Refinance with a High LTV with HARP 2
The HARP mortgage program picked up steam since the inception of the HARP 2 program. Home Affordable Refinance Program (HARP) was initiated under the Making Homes Affordable Program in 2009. It allows certain underwater borrowers to refinance their loans at historically low mortgage rates.
To be eligible for a HARP loan, your current loan must have been originated and delivered to Fannie Mae or Freddie Mac before June 1, 2009. From May 2009 to Dec. 2011, about 900,000 borrowers refinanced under the HARP program, far fewer than the Obama Administration hoped.
The Obama Administration expanded HARP in October 2011, aiming to increase the number of HARP borrowers. One key change in what was called HARP 2.0 was to allow loans with an unlimited loan-to-value ratio (LTV). This increased the number of eligible borrowers and boosted the HARP refinance loans.
HARP 2.0 and Unlimited LTVs
The original HARP program had a 125% maximum LTV limit. The HARP 2.0 program was first released for manually underwritten loans in Nov. 2011, then expanded to automated underwriting systems in March 2012. HARP 2.0’s new rules included:
- Unlimited LTV for Fixed Rate Mortgage (FRM) up to 30 years (10-, 20- and 30-year loans)
- 105% LTV limit for FRM more than 30 years up to 40 years
- 105% Maximum LTV for Adjustable Rate Mortgage up to 40 years with initial fixed period 5 years or more.
Despite the fact that HARP 2 rules allow for unlimited LTVs, many lenders apply stricter underwriting criteria, and limit HARP 2 loans to 125%.
HARP 2.0 – Helping High LTV Borrowers?
At the beginning of the HARP program, there were an estimated 4 to 5 million underwater Fannie Mae and Freddie Mac borrowers. About 1.6 million borrowers refinanced under the HARP 2 program as follows:
- May 2009 through 2011: 922,000 borrowers in 31 months
- Jan. through Aug. 2012: 618,000 borrowers in 9 months
The general market expectations is that about another 400,000 borrowers will close their HARP 2 loans by the end of 2012. Based on those numbers, you can see that the new HARP guidelines coupled with historically low interest rates has greatly boosted the HARP mortgage refinance volume.
However, how much have the high LTV borrowers been helped? The Federal Housing Financing Agency (FHFA) published in October 2012, their August 2012 Refinance Report (PDF). Here are some key statistics:
- Since the second quarter of 2012 (the automated rollout of the HARP loans was on March 19, 2012), HARP refinance loans account for 24% of all refinance loans.
- More loans are shorter-term loans. 18% of HARP loans originated in August 2012 were 15-20 year loans.
- LTVs over 105% accounted for more than half of the loans in 8/12, versus 41% for the first 8 months of 2012.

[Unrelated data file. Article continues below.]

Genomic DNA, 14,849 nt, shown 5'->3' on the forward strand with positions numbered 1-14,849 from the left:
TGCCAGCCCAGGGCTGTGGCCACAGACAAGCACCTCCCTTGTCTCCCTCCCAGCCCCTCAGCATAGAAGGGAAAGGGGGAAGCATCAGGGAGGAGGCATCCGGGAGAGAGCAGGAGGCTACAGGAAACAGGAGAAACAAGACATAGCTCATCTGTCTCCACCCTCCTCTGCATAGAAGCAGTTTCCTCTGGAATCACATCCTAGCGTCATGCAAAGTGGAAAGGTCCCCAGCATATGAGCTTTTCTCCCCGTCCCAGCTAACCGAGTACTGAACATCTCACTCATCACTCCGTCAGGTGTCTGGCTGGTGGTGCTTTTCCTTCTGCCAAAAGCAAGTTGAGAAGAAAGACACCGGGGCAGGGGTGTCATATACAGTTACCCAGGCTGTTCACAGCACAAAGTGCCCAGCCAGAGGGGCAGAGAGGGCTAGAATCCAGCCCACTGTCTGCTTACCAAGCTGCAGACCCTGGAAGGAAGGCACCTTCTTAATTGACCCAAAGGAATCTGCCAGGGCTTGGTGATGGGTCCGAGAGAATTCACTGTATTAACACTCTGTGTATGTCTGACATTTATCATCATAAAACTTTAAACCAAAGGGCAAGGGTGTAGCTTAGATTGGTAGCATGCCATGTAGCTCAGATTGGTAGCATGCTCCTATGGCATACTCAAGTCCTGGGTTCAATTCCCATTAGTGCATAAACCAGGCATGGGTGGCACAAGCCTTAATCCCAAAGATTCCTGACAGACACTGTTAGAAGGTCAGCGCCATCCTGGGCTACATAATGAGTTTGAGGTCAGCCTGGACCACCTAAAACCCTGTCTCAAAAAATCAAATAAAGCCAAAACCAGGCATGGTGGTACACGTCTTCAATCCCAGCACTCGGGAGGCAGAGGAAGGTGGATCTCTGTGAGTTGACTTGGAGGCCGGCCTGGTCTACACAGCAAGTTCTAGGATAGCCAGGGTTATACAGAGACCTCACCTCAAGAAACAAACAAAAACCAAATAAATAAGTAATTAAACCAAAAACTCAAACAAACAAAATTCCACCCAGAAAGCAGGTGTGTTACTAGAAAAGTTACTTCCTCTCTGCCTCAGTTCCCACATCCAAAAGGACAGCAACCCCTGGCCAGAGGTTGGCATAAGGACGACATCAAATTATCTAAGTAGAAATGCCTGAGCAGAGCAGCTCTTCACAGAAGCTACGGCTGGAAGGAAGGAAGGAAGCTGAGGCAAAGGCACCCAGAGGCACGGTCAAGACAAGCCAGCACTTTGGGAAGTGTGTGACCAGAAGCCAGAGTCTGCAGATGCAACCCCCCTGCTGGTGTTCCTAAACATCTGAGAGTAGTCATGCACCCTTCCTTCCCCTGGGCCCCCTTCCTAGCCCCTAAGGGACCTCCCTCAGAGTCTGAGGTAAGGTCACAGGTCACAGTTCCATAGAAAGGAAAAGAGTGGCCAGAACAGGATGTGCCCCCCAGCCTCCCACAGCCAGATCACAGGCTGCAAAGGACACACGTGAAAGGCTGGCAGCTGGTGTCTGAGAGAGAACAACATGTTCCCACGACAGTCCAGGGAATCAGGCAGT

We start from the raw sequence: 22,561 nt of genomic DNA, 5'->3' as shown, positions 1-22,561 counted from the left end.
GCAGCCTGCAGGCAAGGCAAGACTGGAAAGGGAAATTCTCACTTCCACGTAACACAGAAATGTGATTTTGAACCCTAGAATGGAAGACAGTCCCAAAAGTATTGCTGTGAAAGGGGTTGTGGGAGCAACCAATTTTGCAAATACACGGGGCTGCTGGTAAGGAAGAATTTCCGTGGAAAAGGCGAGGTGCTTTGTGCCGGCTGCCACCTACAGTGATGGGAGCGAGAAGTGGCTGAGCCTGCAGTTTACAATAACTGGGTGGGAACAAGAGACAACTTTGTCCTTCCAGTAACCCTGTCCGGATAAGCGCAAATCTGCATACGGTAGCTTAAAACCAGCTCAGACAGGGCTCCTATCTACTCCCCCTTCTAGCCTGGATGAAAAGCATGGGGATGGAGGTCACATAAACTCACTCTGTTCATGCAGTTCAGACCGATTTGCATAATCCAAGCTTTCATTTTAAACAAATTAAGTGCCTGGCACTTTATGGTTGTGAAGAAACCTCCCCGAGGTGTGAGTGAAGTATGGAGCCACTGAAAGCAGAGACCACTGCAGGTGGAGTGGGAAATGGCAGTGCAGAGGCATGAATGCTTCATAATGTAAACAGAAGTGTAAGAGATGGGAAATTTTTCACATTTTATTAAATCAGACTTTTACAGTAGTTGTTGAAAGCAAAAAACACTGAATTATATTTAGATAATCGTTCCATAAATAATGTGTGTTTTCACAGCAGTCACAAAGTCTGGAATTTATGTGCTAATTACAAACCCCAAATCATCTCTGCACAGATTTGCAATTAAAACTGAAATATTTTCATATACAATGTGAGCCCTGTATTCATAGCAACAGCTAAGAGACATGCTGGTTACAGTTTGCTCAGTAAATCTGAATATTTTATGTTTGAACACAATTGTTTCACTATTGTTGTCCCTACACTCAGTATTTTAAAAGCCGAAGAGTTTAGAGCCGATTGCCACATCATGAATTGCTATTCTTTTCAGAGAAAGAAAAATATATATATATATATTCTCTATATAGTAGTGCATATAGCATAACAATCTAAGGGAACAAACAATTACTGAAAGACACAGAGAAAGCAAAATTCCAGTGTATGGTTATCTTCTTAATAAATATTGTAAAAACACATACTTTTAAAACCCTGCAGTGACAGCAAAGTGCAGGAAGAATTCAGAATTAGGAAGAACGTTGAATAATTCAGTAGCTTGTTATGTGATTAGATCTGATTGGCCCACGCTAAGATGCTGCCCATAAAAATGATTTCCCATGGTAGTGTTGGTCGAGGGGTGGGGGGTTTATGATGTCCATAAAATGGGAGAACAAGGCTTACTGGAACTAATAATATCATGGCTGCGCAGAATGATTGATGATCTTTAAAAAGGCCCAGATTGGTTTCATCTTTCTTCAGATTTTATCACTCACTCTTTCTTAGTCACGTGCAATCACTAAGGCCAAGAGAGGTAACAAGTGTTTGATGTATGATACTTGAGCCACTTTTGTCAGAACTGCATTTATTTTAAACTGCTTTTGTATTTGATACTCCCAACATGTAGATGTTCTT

- The share of HARP Loans with LTV over 125% increased to 27% of all HARP loans in August 2012.
- About 58% of the loans in August 2012 were Fannie Mae Loans.
The table below shows the number of HARP loans and their distribution by different LTV levels for August 2012 and for the first eight months of 2012:
|LTV Ratio||August 2012||Share of Loans by LTV||Jan 2012 - August 2012||Share of Loans by LTV|
|80% - 105%||48,676||49%||361,697||59%|
|105% - 125%||23,675||23%||138,050||22%|
The chart below shows that for August 2012, 50% of HARP 2 loans have more than 105% LTV, and 27% have more than 125%.
According to the FHFA report, key hard-hit states such as Florida, Arizona and Nevada had more than 70% of their HARP loans over 105% LTV. California had more than 60% HARP loans over 105%. The good news is that loans with LTV over 125% accounted for high percentages in those states, as follows:
- California: 39%
- Florida: 50%
- Nevada: 68%
HARP 2 Loans and High LTV – Do I Qualify?
The HARP 2 program is bearing fruit for many underwater borrowers. A high percentage of successful borrowers refinanced with LTVs over 125%, especially in the hard-hit areas.
Many lenders are still limiting LTVs. Some stop at 105%, some at 125%, some at 140%. Although the HARP program has more flexible underwriting criteria, many lenders also have their own "overlays" — stricter criteria — for debt-to-income ratio, credit score, and property type, just to name a few. Overall, the HARP 2 numbers are encouraging. If you have an underwater home (or any LTV over 80%) and are eligible for the HARP program, then shop around with different lenders to find the best deal. Remember, if one lender turns you down, another lender may be willing to work with you.